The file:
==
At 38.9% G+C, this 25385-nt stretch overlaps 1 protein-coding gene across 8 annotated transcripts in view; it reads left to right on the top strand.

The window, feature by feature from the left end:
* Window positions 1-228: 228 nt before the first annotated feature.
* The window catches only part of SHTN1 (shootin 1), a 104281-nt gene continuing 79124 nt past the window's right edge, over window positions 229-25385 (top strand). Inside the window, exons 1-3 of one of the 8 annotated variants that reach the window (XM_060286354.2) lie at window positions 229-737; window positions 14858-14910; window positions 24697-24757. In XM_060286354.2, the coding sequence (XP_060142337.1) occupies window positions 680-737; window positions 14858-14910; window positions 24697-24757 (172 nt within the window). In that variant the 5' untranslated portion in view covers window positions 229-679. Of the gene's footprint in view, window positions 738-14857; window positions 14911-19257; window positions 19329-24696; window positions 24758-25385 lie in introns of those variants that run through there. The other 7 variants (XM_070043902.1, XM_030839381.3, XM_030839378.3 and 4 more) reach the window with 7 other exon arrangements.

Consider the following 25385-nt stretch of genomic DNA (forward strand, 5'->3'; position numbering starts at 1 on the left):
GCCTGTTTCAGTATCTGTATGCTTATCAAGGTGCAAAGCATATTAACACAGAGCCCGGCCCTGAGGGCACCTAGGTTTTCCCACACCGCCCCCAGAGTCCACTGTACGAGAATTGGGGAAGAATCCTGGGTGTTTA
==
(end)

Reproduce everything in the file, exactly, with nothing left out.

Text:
At 38.9% G+C, this 25385-nt stretch overlaps 1 protein-coding gene across 8 annotated transcripts in view; it reads left to right on the top strand.

The window, feature by feature from the left end:
* Window positions 1-228: 228 nt before the first annotated feature.
* The window catches only part of SHTN1 (shootin 1), a 104281-nt gene continuing 79124 nt past the window's right edge, over window positions 229-25385 (top strand). Inside the window, exons 1-3 of one of the 8 annotated variants that reach the window (XM_060286354.2) lie at window positions 229-737; window positions 14858-14910; window positions 24697-24757. In XM_060286354.2, the coding sequence (XP_060142337.1) occupies window positions 680-737; window positions 14858-14910; window positions 24697-24757 (172 nt within the window). In that variant the 5' untranslated portion in view covers window positions 229-679. Of the gene's footprint in view, window positions 738-14857; window positions 14911-19257; window positions 19329-24696; window positions 24758-25385 lie in introns of those variants that run through there. The other 7 variants (XM_070043902.1, XM_030839381.3, XM_030839378.3 and 4 more) reach the window with 7 other exon arrangements.

Consider the following 25385-nt stretch of genomic DNA (forward strand, 5'->3'; position numbering starts at 1 on the left):
GCCTGTTTCAGTATCTGTATGCTTATCAAGGTGCAAAGCATATTAACACAGAGCCCGGCCCTGAGGGCACCTAGGTTTTCCCACACCGCCCCCAGAGTCCACTGTACGAGAATTGGGGAAGAATCCTGGGTGTTTA